The Axion Dark-Matter eXperiment-Generation 2 aims to definitively discover particles called axions that could constitute dark matter. ADMX-G2 searches for evidence of axions converting into microwave radiation by using a sensitive, ultra-cold detector embedded in the strong magnetic field of a superconducting magnet.

Large Underground Xenon (LUX)

at Sanford Underground Research Facility, South Dakota

The Large Underground Xenon experiment aims to directly detect galactic dark matter in a deep underground laboratory located under the Black Hills of South Dakota. LUX uses highly-sensitive photomultiplier tubes in an effort to detect the flash of electroluminescence produced by an interaction between dark matter and atomic nuclei inside a container of liquefied, ultra-pure xenon.

LUX-Zeplin (LZ)

at Sanford Underground Research Facility, South Dakota

LUX-Zeplin is a second-generation dark matter experiment that will use 7 tons of liquified xenon to search for faint interactions between galactic dark matter and regular matter. The experiment will be located nearly 1 mile underground in the Sanford Underground Research Facility (SURF) in Lead, South Dakota.

Super Cryogenic Dark Matter Search (SuperCDMS – Soudan)

at Soudan Underground Laboratory, Minnesota

The SuperCDMS underground experiment aims to discover dark matter by measuring the recoil energy imparted to an atom due to collisions with dark matter. Thin superconducting films monitor the activity in germanium crystal detectors for evidence of energy received from a dark matter interaction.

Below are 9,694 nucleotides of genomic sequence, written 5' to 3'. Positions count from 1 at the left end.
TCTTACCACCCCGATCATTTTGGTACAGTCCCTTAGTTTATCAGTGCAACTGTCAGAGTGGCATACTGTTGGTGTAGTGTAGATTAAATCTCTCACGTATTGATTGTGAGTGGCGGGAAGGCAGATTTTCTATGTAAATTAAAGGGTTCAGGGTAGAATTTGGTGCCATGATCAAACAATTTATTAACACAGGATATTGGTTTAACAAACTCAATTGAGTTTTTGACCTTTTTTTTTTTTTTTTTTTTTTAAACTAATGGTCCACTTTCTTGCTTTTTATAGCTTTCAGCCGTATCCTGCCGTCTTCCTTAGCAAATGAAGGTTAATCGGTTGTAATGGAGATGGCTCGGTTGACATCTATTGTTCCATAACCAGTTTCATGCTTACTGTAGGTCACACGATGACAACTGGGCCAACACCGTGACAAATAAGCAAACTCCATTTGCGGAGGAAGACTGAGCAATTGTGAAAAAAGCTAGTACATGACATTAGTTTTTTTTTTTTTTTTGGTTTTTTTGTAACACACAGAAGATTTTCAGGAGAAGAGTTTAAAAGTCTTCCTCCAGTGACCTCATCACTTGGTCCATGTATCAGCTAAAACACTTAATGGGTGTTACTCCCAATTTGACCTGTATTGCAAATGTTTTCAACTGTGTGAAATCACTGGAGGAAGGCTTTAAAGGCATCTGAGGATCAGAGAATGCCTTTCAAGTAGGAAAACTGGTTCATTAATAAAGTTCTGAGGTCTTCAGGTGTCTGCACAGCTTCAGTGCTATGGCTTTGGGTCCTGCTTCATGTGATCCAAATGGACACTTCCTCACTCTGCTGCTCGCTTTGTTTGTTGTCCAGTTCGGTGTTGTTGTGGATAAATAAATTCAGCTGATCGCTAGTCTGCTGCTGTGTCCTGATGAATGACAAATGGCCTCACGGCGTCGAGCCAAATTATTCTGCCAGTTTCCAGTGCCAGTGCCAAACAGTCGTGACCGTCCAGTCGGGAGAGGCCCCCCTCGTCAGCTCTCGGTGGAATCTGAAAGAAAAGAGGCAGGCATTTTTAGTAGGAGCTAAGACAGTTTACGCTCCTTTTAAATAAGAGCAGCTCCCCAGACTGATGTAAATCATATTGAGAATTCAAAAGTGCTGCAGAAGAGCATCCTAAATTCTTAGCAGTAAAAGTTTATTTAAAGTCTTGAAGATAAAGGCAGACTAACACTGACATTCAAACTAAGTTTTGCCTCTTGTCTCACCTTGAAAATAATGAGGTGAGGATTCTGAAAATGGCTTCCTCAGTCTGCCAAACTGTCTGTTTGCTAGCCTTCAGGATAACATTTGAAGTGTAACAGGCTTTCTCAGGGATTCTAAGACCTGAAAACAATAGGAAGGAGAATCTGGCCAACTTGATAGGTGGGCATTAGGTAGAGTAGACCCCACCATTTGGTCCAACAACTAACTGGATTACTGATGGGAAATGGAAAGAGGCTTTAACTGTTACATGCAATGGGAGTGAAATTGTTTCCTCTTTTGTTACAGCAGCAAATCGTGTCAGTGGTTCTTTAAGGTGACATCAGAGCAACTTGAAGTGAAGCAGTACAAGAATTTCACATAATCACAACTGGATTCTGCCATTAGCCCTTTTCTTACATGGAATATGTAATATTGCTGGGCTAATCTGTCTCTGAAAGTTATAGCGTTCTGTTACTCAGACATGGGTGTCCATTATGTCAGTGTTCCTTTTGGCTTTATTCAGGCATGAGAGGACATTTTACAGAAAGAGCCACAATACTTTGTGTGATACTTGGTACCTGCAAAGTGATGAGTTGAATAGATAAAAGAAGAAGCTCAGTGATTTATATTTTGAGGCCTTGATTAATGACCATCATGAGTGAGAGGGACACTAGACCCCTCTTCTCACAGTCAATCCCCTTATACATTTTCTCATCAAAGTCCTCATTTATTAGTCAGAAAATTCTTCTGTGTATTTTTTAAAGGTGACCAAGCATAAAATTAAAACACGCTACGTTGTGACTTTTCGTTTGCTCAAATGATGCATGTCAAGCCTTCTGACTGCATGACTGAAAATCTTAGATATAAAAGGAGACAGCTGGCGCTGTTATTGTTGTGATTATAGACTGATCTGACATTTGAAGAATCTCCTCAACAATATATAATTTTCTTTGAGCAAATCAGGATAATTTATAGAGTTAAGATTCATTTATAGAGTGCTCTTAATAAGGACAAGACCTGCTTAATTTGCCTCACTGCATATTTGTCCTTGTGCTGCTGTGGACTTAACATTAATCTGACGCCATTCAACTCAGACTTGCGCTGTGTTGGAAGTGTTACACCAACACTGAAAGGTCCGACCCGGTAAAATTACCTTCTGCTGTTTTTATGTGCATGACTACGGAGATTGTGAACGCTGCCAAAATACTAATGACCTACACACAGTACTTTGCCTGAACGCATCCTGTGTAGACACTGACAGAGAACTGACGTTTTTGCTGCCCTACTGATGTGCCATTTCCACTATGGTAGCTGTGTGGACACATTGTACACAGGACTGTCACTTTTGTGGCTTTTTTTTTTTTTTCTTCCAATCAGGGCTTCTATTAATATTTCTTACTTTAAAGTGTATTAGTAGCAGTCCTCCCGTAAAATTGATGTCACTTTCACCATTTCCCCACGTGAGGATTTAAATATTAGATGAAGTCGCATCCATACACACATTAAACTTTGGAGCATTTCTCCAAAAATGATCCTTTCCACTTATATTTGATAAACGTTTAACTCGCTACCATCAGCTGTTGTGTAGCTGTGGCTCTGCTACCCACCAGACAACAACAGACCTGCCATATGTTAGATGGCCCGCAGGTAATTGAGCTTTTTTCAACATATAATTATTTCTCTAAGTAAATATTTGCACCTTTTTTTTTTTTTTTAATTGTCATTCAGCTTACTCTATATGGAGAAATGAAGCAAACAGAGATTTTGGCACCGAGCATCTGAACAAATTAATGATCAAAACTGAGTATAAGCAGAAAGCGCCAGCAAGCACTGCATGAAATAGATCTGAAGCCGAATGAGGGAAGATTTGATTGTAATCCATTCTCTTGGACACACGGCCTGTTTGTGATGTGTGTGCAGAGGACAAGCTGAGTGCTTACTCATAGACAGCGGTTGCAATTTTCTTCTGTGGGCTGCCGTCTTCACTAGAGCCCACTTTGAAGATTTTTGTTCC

Super Cryogenic Dark Matter Search – SNOLab (SuperCDMS – SNOLab)

at Sudbury Neutrino Observatory Laboratory, Sudbury, Canada

The next-generation SuperCDMS experiment will extend the sensitivity of the experiment to dark matter particle masses below that of the proton improving detector response to ultra-low energy interactions. SuperCDMS-SNOLab will operate in the deepest underground laboratory in North America to provide additional shielding from high-energy cosmic ray particles in an extremely clean environment.

Cosmic Microwave Background (CMB) Experiments

South Pole Telescope-polarization (SPTpol)

at Amundsen-Scott South Pole Research Station

The South Pole Telescope-polarization (SPTpol) experiment searches for signs of the early moment of rapid cosmic expansion that may be embedded in the polarization of the cosmic microwave background light. SPTpol uses the 10-meter diameter South Pole Telescope to conduct a large area, high sensitivity survey of the southern sky to search for this signature of cosmic inflation.

South Pole Telescope-3rd Generation (SPT-3G)